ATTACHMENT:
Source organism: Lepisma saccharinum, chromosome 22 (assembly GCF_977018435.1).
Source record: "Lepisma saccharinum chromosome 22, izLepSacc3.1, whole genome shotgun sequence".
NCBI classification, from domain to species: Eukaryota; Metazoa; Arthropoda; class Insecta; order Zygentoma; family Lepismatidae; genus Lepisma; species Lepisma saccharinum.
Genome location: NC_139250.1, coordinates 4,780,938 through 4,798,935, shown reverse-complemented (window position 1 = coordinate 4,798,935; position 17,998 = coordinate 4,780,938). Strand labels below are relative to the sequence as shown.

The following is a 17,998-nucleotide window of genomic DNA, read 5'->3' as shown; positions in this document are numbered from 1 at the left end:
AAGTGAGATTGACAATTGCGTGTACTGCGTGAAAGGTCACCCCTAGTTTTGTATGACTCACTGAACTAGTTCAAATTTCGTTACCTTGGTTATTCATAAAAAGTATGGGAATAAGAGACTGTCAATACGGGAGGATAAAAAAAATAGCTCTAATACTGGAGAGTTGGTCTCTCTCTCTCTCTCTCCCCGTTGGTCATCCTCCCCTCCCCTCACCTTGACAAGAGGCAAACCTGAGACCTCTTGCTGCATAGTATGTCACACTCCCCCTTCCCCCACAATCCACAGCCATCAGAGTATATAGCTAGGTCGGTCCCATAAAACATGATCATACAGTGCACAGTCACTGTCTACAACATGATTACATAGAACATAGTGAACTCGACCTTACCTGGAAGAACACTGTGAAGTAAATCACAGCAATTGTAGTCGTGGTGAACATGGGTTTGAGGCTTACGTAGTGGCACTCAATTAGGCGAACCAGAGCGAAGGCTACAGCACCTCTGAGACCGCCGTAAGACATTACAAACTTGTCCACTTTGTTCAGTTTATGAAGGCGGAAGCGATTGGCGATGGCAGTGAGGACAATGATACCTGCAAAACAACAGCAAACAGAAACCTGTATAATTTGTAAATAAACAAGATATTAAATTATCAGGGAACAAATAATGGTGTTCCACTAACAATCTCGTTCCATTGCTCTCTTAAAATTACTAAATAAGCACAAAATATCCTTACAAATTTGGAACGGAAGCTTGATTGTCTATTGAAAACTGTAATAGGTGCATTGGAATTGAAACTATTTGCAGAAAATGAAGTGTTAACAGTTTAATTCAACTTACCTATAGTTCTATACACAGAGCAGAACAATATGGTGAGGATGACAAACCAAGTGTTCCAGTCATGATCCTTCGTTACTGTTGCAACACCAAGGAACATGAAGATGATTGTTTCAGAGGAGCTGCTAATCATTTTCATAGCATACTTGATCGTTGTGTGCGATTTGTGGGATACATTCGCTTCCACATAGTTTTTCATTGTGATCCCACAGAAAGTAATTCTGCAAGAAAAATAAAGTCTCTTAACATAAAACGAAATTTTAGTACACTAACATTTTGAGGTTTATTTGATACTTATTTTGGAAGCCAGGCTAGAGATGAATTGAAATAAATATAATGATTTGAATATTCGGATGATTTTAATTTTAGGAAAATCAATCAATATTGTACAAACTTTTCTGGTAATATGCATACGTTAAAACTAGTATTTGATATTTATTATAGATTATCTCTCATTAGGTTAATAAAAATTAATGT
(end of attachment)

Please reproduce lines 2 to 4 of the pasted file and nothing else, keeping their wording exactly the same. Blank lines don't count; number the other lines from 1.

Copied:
Source record: "Lepisma saccharinum chromosome 22, izLepSacc3.1, whole genome shotgun sequence".
NCBI classification, from domain to species: Eukaryota; Metazoa; Arthropoda; class Insecta; order Zygentoma; family Lepismatidae; genus Lepisma; species Lepisma saccharinum.
Genome location: NC_139250.1, coordinates 4,780,938 through 4,798,935, shown reverse-complemented (window position 1 = coordinate 4,798,935; position 17,998 = coordinate 4,780,938). Strand labels below are relative to the sequence as shown.